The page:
Social integration is what matters most at "AIDRom" in Timisoara, where an NGO is offering assistance and even accommodation to migrants. It has become a safe space where nationality plays no role.
"I paid 10,000 euros ($11,797) to smugglers for the whole journey from Iraq to Romania," says Goran, fidgeting nervously with the ring on his finger. He's not optimistic about the next court appointment. His asylum application has been rejected and may have to leave the country soon. But in the meantime, he has come back to this old house with its vintage garden on the outskirts of the western city of Timisoara. It is an old but cosy house, which is used to accomodate about 20 refugees. It is also used as a multicultural meeting-point for dozens of locals. For AIDRom (The Ecumenical Association of Romanian Churches), which runs the project, it is important to create opportunities for migrants to meet with locals in order to build bridges and connect the community.
Goran, a Kurd from Mosul in his mid 20's, has been coming here almost every day for seven months, although he lives in the city's refugee center. He does voluntary work for AIDRom, such as helping with translations from Arabic or supporting other refugees.
"I don’t have anyone. My mom died when I was one year old, my father died in a shelling attack in 2007. This here is like a family to me. But if they reject me in court, I will have to leave within two weeks or they’ll put me into a closed camp."
There are six refugee camps in Romania with a total capacity of 900 beds. Goran is disappointed by the living conditions there. "We are 10-20 people in one room sleeping in bunk beds. Some of them are sick." There were no more beds available at AIDRom, so he spends his days there, until 10 pm, when he has to return to the camp. These are the immigration authority’s rules, and migrants have to abide by them, or they risk expulsion.
But there's no time to waste complaining tonight, because the NGO is organising an integration party and everybody is supposed to help.
In the courtyard, in front of the entrance to the building, there's a big banner written by hand, which says: "Welcome to the international cafe!" Inside, there are candies and bottles of juices on each table, colourful napkins and candles waiting to be lit before the guests arrive. The coffee machine is ready, sugar and milk next to it. Christmas-like music plays in the background and a kitten - the house pet - curiously inspects the preparations.
"Come on, we have one hour left," says Flavius Ilioni, checking to see if everything is ready. Ilioni is the branch manager of AIDRom and says that providing assistance, but above all creating a homely environment for migrants, is very important.
all kinds of cool projects, such as special Christmas events. Another idea is
called 'Visit Timisoara in one day.' There is also a women’s club and all kinds
of events related to the Romanian culture," says Ilioni.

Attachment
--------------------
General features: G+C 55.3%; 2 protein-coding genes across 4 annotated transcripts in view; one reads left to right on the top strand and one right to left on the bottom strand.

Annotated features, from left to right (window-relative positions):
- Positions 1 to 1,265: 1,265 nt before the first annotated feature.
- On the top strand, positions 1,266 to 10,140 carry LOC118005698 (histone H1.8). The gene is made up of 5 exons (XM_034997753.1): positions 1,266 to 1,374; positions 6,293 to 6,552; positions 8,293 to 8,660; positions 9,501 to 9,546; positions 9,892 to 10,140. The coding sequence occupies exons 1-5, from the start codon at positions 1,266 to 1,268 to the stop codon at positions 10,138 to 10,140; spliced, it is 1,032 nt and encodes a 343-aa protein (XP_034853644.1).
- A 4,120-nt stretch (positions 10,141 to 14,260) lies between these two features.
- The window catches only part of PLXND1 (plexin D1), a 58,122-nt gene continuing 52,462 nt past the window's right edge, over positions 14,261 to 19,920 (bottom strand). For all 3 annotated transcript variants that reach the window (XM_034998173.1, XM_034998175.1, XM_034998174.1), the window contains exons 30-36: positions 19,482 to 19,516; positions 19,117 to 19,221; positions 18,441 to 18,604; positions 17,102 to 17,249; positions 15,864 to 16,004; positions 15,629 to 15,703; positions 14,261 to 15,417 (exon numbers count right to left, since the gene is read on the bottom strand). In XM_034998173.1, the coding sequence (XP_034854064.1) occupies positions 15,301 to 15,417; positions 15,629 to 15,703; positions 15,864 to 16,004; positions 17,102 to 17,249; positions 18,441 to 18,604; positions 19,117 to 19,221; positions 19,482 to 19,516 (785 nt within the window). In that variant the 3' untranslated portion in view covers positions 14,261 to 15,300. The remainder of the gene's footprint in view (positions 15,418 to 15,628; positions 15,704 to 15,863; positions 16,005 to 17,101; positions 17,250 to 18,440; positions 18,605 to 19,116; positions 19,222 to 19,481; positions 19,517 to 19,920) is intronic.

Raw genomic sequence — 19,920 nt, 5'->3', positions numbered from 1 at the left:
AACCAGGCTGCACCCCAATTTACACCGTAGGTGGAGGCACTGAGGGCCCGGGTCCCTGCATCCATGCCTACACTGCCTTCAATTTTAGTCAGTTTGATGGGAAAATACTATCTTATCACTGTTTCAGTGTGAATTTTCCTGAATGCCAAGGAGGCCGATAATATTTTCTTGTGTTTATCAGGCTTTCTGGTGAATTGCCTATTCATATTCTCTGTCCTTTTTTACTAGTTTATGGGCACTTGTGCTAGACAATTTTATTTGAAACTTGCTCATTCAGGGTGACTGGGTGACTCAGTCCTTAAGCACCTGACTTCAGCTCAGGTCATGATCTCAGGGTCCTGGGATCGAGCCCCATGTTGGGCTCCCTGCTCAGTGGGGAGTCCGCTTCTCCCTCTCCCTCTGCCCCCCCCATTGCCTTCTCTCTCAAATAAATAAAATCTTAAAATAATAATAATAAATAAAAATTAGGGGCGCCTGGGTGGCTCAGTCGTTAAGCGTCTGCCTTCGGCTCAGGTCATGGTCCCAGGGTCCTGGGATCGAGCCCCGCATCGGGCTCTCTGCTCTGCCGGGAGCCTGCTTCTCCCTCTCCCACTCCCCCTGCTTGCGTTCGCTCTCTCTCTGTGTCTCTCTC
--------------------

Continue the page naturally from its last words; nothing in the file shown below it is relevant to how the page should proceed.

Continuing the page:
And these projects are not only meant for refugees. Romanian and other European citizens gladly take part, simply because they are "really cool," says Zaher, a 27- year-old musician from Iraq.
"There is hardly any week that goes without an artistic event. We recently finished a program, which was a wonderful collaboration between 15 refugees and 15 locals, across several mediums, such as theatre, painting, film and music. That was the perfect social integration programme," says Zaher, who is also scheduled to perform his music for the guests tonight.
Unlike Goran, he’s found accommodation at AIDRom and is very pleased with the atmosphere. "You don’t feel socially discriminated in Romania, which is one of the reasons I want to stay," says Zaher. He was recently granted refugee status.
Refugees with a local dialect
Josephine (not her real name) shares the same thought: "There is a certain security here that I’ve been looking for." The young woman from Cameroon is another resident at AIDRom’s house in Timisoara.
She came on a student visa some years ago, but later found herself penniless and applied for asylum. Since having been granted refugee status, she intends to build a life for herself in Romania. "I’m not going anywhere. These people are friendly and hospitable and I need a stable environment."
The guests are slowly gathering. Before going on stage, Zaher steps outside for a last cigarette with his friend, a painter from Russia who lives in Timisoara. "Saudi Arabian slim cigarettes, please help yourselves," he says, approaching a group of people who are admiring the big painting on the courtyard wall. Inside, the candles have been lit, the music is playing slightly louder, the rooms filling with guests. The integration party is about to begin.
One can feel the fresh November breeze swell into the house every time the door opens. People of different ages and nationalities are greeting each other with “Ciao” - typical for the local dialect - a clear display of a sense of belonging. Most of the migrants have learned a little Romanian. Goran is sitting quietly at the kids’ table, drawing. He’s not very sociable tonight. In a few hours he’ll have to return to the refugee camp. He has to wait a few more weeks until the final verdict on his asylum application. And then? Who knows.